Martin Gugino: Charges dropped against US officers who pushed protester

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image captionAaron Torgalski (left) and Robert McCabe have been supported by their colleagues

Criminal charges have been dropped against two policemen filmed knocking a 75-year-old protester to the ground in New York last year, prosecutors say.

A grand jury declined to indict Buffalo officers Robert McCabe and Aaron Torgalski on assault charges.

The officers were seen on video in June shoving activist Martin Gugino, who fell over and started bleeding.

He spent about a month in the hospital with a fractured skull and brain injury.

The incident drew national outrage at the height of protests over the killing of black man George Floyd in police custody in Minneapolis last year.

The episode in Buffalo was filmed outside the town hall of the city, where Mr Torgalski and Mr McCabe were enforcing a curfew that had been imposed because of the protests.

media captionThe man approached police in Buffalo before being pushed backwards

The officers, both members of the Emergency Response Team of Buffalo Police, were suspended without pay after footage of the incident went viral.

Fifty-seven of their colleagues - the entire unit - later resigned from the team in response to the suspensions.

Prosecutors charged the officers with assault in June, accusing them of pushing "a protestor outside of City Hall, causing him to fall and hit his head on the sidewalk".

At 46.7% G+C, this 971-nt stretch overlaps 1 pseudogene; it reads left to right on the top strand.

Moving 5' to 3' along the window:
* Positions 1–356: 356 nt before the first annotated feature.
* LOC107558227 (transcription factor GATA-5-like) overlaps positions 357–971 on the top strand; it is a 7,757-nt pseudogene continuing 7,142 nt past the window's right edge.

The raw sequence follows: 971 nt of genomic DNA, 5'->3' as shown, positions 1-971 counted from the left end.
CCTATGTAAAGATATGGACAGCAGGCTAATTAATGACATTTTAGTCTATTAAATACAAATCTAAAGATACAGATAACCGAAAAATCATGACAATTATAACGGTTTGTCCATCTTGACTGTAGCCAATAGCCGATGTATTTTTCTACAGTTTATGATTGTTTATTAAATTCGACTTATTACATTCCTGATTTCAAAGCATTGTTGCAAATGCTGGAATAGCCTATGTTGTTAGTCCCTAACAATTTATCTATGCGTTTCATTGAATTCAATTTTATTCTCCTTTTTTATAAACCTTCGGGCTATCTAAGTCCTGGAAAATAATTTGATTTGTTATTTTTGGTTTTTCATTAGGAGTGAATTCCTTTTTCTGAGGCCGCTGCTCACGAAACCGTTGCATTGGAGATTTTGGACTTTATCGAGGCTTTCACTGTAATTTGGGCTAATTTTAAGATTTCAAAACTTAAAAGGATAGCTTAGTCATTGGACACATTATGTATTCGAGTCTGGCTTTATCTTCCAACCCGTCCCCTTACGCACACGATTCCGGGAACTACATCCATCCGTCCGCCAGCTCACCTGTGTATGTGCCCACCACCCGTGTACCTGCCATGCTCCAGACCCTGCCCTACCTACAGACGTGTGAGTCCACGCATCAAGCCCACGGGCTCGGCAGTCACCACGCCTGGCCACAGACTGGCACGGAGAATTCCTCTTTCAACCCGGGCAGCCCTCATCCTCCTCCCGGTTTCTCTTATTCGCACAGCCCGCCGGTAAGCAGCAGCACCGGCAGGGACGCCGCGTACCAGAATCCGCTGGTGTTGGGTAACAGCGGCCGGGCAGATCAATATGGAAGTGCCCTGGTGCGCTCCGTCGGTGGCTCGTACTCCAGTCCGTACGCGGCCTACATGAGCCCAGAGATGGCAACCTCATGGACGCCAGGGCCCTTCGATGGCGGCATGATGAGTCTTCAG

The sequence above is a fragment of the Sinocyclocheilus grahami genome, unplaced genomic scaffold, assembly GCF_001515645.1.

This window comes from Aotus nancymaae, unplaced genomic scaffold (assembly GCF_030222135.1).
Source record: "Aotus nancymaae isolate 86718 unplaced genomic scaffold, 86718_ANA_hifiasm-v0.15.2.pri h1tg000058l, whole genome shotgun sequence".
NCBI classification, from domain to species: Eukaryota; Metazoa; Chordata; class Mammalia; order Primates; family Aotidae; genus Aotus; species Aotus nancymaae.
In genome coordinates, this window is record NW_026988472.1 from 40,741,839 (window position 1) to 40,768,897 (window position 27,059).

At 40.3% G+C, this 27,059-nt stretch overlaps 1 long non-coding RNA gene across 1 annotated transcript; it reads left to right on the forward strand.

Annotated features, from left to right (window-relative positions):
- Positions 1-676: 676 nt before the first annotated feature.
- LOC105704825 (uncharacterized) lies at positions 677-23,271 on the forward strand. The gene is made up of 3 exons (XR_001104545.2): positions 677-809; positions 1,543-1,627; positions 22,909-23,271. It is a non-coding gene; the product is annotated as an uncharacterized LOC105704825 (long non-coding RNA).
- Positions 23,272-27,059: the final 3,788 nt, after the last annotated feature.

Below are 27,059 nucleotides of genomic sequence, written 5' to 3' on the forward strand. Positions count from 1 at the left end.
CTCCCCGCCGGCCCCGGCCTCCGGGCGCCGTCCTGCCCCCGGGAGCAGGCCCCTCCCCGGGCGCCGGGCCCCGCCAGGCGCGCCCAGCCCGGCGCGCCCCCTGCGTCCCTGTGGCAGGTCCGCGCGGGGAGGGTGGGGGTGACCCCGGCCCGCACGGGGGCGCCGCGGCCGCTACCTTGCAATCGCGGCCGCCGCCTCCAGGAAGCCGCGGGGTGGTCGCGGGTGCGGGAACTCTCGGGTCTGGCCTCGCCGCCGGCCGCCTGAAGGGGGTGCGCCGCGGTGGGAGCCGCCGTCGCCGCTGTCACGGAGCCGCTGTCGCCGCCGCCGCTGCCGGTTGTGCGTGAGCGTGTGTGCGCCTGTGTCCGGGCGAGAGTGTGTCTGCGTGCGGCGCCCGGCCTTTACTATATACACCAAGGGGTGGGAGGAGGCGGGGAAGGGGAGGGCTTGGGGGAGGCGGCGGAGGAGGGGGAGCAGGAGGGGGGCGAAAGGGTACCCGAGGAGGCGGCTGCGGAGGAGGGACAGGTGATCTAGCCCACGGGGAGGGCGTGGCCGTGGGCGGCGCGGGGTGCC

Both officers pleaded not guilty and were released without bail.

On Thursday, Erie County District Attorney John Flynn, who brought the charges against the officers, said a grand jury had dismissed the case.

A grand jury is set up by a prosecutor to determine whether there is enough evidence to pursue a prosecution. In legal terms, it determines whether probable cause exists to believe a crime has been committed.

Addressing criticism that the case had been delayed, Mr Flynn said prosecutors made a thorough presentation. But Mr Flynn said he could not reveal why the grand jury - which held proceedings in secret - came to the conclusion it did.

media captionNY Governor Cuomo: "You see that video and it disturbs your basic sense of decency"

"As with all cases, since that date of arrest, an investigation continued and was pursued," Mr Flynn said at a news conference. "There was a felony charge and, therefore, it was a matter that was going to go to the grand jury. Let's be clear here, OK? This really wasn't a complex case."

"The video that was taken speaks for itself," Mr Flynn added.

The Buffalo Police Benevolent Association said it was pleased with the grand jury's decision.

"As we have stated all along, Officers McCabe and Torgalski were simply following departmental procedures and the directives of their superiors to clear Niagara Square despite working under extremely challenging circumstances," the union said.

The decision has been criticised by others, including Victoria Ross, the executive director of Western New York Peace Center.

"The problem is state-sponsored violence is excused," Ms Ross told the New York Times. "If somebody is wearing a uniform, it's excused. And violence being excused at any level is a problem."

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